Ms. Tamora Pierce is the author of, well, let’s just say “oodles” of books. I’ve read all but the most recent of her Tortall novels. What I love most
about about Ms. Pierce’s novels are her heroines. Not only are they strong, quirky, and unique, but they are also allowed to be believable sexual beings. Most of her heroines who are physically and emotionally mature have had multiple sexual partners. What is great about this is that her ladies are responsible about it. Birth control is discussed. Romantic notions of “giving” your virginity to the man that you are certain you will marry are not brought in to the discussion. They don’t feel devalued in anyway for not being virginal. Not only that, but her heroines actively enjoy their sex lives. And they are not punished for it like in a stereotypical horror film when the sexually active teens are killed off. Yes, Ms. Pierce’s ladies suffer from heartache when their romantic relationships end, but these ladies recover and move on. With all these strong, relatable, and responsible women running through Ms. Pierce’s novels who could complain?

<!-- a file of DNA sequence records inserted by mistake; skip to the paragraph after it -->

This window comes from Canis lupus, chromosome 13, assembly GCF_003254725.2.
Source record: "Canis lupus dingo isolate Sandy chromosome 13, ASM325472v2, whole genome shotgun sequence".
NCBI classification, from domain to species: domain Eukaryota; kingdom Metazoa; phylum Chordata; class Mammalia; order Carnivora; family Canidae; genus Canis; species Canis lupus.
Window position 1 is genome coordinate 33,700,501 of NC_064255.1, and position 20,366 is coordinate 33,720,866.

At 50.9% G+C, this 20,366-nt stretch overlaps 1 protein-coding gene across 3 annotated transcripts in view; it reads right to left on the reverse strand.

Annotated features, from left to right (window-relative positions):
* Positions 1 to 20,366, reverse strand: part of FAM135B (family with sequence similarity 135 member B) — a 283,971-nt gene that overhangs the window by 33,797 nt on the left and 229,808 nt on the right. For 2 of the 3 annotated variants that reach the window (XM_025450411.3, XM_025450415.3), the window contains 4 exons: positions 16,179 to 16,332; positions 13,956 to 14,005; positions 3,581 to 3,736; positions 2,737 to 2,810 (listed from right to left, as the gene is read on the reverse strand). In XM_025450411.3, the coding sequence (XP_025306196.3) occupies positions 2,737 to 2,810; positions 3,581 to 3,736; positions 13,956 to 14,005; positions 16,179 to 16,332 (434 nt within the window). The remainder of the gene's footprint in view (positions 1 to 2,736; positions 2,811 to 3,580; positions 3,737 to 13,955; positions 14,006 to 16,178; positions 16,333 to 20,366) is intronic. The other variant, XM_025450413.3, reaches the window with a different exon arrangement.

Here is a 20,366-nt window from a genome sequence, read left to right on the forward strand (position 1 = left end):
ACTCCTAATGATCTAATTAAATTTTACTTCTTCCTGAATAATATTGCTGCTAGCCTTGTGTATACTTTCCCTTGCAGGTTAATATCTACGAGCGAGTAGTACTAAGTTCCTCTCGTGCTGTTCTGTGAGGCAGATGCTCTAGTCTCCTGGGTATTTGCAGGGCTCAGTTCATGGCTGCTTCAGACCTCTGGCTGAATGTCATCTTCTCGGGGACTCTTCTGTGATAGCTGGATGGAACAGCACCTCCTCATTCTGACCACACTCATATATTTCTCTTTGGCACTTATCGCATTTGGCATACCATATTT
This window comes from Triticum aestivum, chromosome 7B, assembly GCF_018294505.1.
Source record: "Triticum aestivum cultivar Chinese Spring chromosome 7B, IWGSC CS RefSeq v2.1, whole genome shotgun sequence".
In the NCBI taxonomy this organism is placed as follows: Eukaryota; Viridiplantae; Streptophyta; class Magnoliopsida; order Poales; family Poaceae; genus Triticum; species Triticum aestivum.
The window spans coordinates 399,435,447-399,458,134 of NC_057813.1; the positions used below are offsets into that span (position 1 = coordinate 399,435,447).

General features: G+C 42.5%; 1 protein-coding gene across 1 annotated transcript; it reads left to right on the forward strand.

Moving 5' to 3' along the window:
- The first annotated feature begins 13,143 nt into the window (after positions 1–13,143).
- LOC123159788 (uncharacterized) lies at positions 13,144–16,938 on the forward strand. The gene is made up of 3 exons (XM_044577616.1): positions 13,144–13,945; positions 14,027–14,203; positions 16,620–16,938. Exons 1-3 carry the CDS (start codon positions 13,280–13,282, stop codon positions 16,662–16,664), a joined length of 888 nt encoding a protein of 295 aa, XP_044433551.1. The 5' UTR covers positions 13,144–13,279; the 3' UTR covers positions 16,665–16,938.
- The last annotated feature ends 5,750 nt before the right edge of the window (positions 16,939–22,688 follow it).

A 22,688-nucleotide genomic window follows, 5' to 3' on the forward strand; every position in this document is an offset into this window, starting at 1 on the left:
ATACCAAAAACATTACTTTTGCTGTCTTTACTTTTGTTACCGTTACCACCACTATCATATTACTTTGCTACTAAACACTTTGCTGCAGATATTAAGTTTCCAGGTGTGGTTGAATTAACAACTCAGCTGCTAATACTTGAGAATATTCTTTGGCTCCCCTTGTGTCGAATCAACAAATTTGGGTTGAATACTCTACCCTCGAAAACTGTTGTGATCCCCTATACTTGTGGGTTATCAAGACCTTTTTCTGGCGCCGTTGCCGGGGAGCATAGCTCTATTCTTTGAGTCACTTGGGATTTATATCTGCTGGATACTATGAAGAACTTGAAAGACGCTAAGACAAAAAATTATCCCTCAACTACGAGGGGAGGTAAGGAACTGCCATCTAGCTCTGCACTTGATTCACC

It would seem that some people disapprove of women taking charge of, and responsibility for, their sexuality. Ms. Pierce’s novels have been challenged repeatedly and at least one, The Woman Who Rides Like a Man, has been banned by at least one institution. One of the reasons was “use of an amulet to prevent pregnancy.” Rather than be challenged, Ms. Pierce ought to be applauded for her portrayal of female sexuality. She offers young women good examples to follow. Her heroines are discreet, selective in choosing their partners, and responsible about preventing pregnancy. Additionally, when a relationship turns sour, the woman gets out of the relationship; she doesn’t hang on to an incompatible lover. She respects herself enough and has the good sense to extract
herself from bad relationship, mourns the romantic loss, and moves on. That is what I want my daughter to learn. I want my future daughter to know that sex is for pleasure but it shouldn’t be taken lightly. Sex is serious enough to require that precautions be taken but it does not determine your worth as a person.
Ms. Pierece has a good handle on the heroines that a modern young reader needs. Kudos to her.